Date: September 23, 2015 | Time: 6:00PM
Anticipatory Urbanisms; Lecture by Michael Maltzan
Please join us at the Detroit Institute of Art’s Detroit Film Theatre for a lecture by Michael Maltzan, FAIA, along with an exhibition of the firm’s work during a reception in the Crystal Gallery.
This event is Co-Sponsored by the Detroit Design Festival and University of Detroit Mercy School of Architecture
In his lecture titled Anticipatory Urbanisms, Michael Maltzan, FAIA of Michael Maltzan Architecture will present a series of buildings, landscapes, and infrastructures that navigate the idea of what architecture is and will be in the context of the future city. Through these projects he will identify broad issues challenging contemporary cities like Detroit including density, experience, polity, infrastructure, housing, commerce, and community and the ways that new understandings of these elements are transforming traditional urban models.
Founded in 1995, Michael Maltzan Architecture is an architecture and urban design practice committed to the creation of progressive, transformative experiences that chart new trajectories for architecture, urbanism, and the public realm. The practice has been recognized with five Progressive Architecture awards, 31 citations from the American Institute of Architects, the Rudy Bruner Foundation’s Gold Medal for Urban Excellence, and as a finalist for the Smithsonian/Cooper-Hewitt Museum’s National Design Award. This body of work has been featured in a number of international publications including Architecture, Architectural Record, Architectural Review, Artforum, A+U, Domus, Blueprint, GA Houses, Lotus, Newsweek, Mark, Metropolis, and The New York Times. The projects have also been exhibited in museums worldwide including the Museum of Modern Art, the Canadian Centre for Architecture, the Cooper-Hewitt National Design Museum, and the Los Angeles Museum of Contemporary Art. Monographic exhibitions have been featured at the Southern California Institute of Architecture, the Harvard Graduate School of Design, and the Carnegie Museum’s Heinz Architectural Center with an accompanying monograph entitled Alternate Ground.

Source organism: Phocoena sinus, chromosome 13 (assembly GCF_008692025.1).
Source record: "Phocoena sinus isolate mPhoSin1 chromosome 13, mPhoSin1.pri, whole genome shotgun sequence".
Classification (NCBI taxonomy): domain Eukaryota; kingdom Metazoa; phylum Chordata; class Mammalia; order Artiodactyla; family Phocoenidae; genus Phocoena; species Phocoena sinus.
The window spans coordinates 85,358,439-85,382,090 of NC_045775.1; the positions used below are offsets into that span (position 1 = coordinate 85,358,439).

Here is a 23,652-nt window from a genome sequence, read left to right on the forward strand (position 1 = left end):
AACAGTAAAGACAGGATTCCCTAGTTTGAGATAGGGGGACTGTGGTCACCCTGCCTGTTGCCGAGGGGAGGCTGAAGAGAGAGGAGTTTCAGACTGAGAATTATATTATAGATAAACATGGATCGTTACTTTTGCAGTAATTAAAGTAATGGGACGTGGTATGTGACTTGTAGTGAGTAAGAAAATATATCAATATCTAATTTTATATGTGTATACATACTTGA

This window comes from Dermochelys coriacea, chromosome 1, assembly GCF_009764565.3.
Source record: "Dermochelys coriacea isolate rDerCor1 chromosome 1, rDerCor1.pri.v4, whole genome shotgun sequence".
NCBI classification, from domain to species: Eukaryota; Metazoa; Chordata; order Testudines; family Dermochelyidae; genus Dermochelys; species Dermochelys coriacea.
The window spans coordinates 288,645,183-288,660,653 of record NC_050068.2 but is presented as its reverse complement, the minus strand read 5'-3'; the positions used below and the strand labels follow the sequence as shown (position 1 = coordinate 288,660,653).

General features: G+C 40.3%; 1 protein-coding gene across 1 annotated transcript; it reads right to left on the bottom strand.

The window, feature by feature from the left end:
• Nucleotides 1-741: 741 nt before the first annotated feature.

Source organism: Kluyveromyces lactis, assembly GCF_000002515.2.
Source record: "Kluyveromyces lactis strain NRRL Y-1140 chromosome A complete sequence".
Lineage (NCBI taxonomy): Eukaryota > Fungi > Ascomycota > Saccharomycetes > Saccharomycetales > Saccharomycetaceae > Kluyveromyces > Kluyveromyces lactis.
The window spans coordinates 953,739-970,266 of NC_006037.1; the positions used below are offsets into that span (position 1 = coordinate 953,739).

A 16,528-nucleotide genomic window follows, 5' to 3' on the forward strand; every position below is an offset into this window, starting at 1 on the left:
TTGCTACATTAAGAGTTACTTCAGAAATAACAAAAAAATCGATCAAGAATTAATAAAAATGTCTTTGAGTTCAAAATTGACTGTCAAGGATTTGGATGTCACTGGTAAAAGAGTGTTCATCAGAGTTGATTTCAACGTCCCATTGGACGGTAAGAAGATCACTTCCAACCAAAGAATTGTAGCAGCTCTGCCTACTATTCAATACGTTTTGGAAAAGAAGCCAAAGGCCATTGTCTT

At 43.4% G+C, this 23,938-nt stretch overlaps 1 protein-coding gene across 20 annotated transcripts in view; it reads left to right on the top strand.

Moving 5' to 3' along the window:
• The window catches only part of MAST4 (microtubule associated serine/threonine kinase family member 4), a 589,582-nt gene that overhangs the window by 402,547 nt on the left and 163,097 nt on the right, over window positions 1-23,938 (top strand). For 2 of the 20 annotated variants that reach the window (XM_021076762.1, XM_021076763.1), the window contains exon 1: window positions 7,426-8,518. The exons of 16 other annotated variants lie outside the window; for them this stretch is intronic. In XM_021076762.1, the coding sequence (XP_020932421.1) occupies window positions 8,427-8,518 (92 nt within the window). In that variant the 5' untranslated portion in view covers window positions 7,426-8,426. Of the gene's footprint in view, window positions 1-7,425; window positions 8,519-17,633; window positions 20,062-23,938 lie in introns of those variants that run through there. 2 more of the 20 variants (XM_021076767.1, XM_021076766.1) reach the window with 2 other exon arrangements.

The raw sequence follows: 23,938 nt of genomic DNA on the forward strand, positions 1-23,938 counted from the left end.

Michael received a Master of Architecture degree with a Letter of Distinction from Harvard University’s Graduate School of Design. He holds both a Bachelor of Fine Arts and a Bachelor of Architecture from Rhode Island School of Design, where he received the Henry Adams AIA Scholastic Gold Medal. He is a Fellow of the American Institute of Architects.
He lectures internationally and often serves as a design instructor, lecturer, and critic at prestigious architectural schools including Princeton University, Rice University, Harvard University, Rhode Island School of Design, University of California, Los Angeles, University of California, Berkeley, University of Southern California, University of Waterloo, and the Southern California Institute of Architecture.